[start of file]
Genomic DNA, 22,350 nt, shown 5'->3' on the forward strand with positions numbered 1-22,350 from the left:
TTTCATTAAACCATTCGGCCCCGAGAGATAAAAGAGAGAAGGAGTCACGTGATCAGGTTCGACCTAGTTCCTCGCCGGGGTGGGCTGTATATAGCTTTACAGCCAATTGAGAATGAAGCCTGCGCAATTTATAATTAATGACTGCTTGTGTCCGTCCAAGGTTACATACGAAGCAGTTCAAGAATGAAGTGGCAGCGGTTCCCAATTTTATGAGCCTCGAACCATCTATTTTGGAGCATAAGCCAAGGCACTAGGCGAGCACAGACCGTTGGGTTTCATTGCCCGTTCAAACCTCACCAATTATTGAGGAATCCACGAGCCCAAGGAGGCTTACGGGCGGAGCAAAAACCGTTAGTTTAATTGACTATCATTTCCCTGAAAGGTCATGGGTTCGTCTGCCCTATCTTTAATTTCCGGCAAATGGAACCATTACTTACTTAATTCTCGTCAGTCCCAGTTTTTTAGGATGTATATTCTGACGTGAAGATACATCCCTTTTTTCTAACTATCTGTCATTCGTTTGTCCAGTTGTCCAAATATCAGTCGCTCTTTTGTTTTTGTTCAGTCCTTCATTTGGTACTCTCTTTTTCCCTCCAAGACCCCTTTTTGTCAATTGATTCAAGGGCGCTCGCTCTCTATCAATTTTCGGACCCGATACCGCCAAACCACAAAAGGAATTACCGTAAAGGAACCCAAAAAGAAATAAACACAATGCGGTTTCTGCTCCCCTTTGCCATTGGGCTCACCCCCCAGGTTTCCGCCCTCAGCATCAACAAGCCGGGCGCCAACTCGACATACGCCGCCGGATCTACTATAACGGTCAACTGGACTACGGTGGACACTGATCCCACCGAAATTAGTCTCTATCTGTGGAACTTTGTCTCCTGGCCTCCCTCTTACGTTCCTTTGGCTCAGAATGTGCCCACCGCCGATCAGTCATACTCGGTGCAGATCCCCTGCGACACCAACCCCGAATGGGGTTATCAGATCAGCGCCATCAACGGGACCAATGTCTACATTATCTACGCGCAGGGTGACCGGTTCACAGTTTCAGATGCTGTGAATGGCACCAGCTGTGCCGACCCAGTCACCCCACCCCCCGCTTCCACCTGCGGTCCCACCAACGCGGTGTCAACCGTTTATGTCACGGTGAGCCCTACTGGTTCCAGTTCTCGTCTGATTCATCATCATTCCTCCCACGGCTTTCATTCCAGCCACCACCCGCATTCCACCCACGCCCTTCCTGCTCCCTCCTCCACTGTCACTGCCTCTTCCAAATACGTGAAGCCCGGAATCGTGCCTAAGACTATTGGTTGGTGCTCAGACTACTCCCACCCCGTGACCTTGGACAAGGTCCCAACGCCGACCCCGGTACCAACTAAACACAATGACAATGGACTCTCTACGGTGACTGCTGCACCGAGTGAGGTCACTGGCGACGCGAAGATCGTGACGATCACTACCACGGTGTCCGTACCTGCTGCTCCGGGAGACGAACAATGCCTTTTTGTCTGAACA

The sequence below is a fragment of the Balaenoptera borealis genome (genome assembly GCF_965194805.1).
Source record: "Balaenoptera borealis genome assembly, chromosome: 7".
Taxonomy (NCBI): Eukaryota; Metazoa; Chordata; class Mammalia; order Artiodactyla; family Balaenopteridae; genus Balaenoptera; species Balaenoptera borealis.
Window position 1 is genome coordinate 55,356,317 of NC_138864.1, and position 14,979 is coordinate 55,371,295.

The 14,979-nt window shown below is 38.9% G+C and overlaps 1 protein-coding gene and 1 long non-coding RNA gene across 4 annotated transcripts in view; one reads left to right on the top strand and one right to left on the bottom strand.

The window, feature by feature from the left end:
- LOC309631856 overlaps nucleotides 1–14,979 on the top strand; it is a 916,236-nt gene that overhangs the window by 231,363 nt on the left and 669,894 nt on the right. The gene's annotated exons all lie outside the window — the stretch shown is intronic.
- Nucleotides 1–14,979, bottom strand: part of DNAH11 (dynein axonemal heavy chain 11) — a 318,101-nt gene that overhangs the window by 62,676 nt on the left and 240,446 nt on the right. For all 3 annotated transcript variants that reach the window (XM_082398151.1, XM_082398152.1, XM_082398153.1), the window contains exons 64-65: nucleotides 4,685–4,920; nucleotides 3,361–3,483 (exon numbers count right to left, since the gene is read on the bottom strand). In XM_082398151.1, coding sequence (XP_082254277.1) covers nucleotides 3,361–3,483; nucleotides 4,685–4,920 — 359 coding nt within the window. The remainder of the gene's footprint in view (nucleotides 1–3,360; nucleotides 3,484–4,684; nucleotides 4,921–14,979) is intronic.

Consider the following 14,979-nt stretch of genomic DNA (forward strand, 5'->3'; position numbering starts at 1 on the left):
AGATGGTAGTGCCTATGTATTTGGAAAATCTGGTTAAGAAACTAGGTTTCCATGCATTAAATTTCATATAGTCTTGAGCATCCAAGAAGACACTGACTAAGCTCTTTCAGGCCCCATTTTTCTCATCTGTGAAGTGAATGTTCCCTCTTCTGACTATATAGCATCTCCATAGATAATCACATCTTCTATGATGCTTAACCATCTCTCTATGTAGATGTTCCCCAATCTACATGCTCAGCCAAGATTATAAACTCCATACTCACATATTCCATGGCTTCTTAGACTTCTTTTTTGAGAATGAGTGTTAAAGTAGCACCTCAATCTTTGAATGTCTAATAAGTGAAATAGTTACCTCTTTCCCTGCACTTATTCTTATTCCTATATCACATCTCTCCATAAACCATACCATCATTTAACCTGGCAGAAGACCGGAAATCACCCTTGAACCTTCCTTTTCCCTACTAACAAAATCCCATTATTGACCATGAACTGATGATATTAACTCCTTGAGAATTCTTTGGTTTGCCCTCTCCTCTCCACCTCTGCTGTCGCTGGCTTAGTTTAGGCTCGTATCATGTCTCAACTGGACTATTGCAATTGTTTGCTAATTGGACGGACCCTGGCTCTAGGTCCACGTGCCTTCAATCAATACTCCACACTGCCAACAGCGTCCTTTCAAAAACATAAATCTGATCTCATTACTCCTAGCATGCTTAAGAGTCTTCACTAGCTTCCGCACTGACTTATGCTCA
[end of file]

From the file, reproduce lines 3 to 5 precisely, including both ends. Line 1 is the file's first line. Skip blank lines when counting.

The sequence below is a fragment of the Balaenoptera borealis genome (genome assembly GCF_965194805.1).
Source record: "Balaenoptera borealis genome assembly, chromosome: 7".
Taxonomy (NCBI): Eukaryota; Metazoa; Chordata; class Mammalia; order Artiodactyla; family Balaenopteridae; genus Balaenoptera; species Balaenoptera borealis.